Two states Wednesday abolished the juvenile death penalty,
bringing to 31 the number of states that do not execute youthful offenders
for crimes committed at the age of 16 or 17.
South Dakota Gov. Mike Rounds and Wyoming Gov. Dave Freudenthal
signed their state's legislation, while a similar bill is advancing
in New Hampshire.
The National Coalition to Abolish the Death Penalty targeted
and Wyoming as part of its Campaign to End Juvenile Executions. Next
term, the U.S. Supreme Court will hear arguments on whether executing
people for crimes committed before the age of 18 violates the 8th Amendment
ban on cruel and unusual punishment.
Despite the recent developments, Texas has scheduled the
five youthful offenders, four of whom are Latino and one of whom is
African American. The past six youthful offenders executed by the state
of Texas all have been African American. (Two of the Texas youthful
offenders scheduled for execution, Edward Capetillo and Anzel Jones,
have been granted stays.)
"The recent successes in Wyoming, South Dakota and
New Hampshire show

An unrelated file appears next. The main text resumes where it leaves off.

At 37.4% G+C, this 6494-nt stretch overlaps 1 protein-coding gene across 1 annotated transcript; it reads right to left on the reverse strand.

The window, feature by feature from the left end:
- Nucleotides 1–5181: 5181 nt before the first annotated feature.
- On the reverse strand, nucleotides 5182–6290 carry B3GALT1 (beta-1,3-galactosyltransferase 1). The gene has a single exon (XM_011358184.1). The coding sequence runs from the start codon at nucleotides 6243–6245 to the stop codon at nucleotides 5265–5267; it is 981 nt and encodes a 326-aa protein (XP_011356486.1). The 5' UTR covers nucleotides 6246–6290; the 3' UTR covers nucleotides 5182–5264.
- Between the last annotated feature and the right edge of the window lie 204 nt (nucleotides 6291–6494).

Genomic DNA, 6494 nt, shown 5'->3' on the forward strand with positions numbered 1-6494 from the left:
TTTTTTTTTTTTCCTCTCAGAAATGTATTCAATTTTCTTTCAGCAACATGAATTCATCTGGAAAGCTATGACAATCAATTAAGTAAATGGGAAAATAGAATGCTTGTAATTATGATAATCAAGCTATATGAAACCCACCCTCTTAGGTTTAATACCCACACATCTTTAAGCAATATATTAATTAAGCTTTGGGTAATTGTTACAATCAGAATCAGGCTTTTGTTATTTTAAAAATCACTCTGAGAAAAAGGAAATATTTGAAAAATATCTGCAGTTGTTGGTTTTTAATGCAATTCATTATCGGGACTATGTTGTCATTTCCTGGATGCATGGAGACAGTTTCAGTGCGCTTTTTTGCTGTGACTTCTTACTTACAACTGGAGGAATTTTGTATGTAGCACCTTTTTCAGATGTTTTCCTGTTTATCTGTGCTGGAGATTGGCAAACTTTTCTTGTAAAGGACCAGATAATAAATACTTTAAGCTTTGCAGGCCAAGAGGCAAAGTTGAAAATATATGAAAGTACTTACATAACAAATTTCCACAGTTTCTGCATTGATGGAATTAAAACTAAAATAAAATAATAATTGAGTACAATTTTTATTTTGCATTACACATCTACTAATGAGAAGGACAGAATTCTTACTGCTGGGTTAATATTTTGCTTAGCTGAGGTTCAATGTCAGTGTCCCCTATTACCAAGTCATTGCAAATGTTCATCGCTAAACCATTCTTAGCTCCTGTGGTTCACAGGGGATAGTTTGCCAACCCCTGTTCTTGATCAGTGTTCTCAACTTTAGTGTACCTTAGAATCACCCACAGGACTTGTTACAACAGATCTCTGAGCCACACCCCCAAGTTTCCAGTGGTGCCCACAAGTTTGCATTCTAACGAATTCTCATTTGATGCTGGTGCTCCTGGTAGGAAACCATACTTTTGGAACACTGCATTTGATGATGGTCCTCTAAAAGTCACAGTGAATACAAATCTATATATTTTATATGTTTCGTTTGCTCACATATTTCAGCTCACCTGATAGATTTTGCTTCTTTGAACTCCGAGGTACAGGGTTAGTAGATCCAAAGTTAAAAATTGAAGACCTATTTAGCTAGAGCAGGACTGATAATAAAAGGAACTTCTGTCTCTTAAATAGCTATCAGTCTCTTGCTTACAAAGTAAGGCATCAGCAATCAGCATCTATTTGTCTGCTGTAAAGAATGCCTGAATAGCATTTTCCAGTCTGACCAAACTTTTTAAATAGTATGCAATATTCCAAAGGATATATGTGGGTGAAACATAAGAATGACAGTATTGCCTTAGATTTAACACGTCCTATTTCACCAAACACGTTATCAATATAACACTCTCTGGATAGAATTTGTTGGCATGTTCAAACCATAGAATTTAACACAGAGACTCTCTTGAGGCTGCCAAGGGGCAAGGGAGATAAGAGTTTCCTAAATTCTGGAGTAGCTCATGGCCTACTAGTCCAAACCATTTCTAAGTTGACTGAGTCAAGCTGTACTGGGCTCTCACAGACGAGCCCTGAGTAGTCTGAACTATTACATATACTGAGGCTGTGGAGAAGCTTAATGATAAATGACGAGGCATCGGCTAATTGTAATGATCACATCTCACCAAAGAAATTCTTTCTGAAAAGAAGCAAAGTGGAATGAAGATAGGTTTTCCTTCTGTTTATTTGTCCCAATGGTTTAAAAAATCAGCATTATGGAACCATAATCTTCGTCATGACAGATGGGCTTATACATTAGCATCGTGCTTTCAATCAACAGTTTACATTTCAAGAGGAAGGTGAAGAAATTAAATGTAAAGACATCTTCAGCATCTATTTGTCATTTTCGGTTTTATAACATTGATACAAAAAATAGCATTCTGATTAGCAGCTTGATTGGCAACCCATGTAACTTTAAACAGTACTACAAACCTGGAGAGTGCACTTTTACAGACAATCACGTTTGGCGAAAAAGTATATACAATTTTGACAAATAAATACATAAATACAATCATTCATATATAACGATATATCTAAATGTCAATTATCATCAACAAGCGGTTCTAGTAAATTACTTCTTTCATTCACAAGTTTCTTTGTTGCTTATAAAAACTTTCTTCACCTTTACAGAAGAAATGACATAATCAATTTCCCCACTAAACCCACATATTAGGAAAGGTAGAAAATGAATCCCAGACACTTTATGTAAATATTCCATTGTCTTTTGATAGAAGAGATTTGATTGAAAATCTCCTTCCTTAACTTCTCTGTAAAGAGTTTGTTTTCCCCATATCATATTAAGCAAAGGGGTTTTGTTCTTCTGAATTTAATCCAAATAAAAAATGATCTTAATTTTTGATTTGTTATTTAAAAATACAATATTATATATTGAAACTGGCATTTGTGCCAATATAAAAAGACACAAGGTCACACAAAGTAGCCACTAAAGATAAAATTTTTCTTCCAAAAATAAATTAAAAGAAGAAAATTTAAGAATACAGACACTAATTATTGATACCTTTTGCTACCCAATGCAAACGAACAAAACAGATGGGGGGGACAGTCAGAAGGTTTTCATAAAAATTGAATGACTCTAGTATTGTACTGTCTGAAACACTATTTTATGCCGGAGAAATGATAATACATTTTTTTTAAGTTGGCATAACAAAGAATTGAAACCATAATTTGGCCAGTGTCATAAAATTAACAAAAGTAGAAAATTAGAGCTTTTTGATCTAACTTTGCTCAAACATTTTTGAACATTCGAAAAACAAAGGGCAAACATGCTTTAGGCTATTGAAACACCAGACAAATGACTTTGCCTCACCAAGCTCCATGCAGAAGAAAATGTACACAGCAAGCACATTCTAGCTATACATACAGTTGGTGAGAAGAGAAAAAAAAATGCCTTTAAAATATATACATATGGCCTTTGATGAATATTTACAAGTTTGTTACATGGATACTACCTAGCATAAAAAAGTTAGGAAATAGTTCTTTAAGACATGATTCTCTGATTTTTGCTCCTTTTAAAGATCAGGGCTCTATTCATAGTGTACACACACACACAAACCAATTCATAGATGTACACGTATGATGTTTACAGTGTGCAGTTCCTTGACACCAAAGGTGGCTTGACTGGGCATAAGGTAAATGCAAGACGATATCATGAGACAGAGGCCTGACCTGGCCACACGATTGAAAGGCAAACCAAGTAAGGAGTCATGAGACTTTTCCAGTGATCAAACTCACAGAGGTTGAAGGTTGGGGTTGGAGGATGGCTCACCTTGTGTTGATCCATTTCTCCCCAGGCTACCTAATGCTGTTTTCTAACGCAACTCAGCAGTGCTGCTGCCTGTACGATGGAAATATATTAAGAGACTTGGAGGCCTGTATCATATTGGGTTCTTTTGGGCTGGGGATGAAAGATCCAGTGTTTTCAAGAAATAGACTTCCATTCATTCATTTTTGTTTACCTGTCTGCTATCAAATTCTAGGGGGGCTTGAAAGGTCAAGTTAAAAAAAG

that momentum is with us," said Brian Roberts, NCADP executive director.
"When the U.S. Supreme Court banned the execution of people with
retardation, 30 states outlawed that practice. Now 31 states outlaw the
juvenile death penalty. We're well on our way to sweeping the juvenile
penalty away to the dustbin of history, where it belongs."
Roberts expressed alarm at the number of youthful
scheduled in Texas. "Texas is out of bounds," he said. "Not
Texas' death penalty system among the nation's weakest when it comes
to clemency review, quality of trial counsel and appellate review,
Texas is bucking the national trend when it comes to executing youthful
offenders. In legal parlance, this makes Texas an outlier state."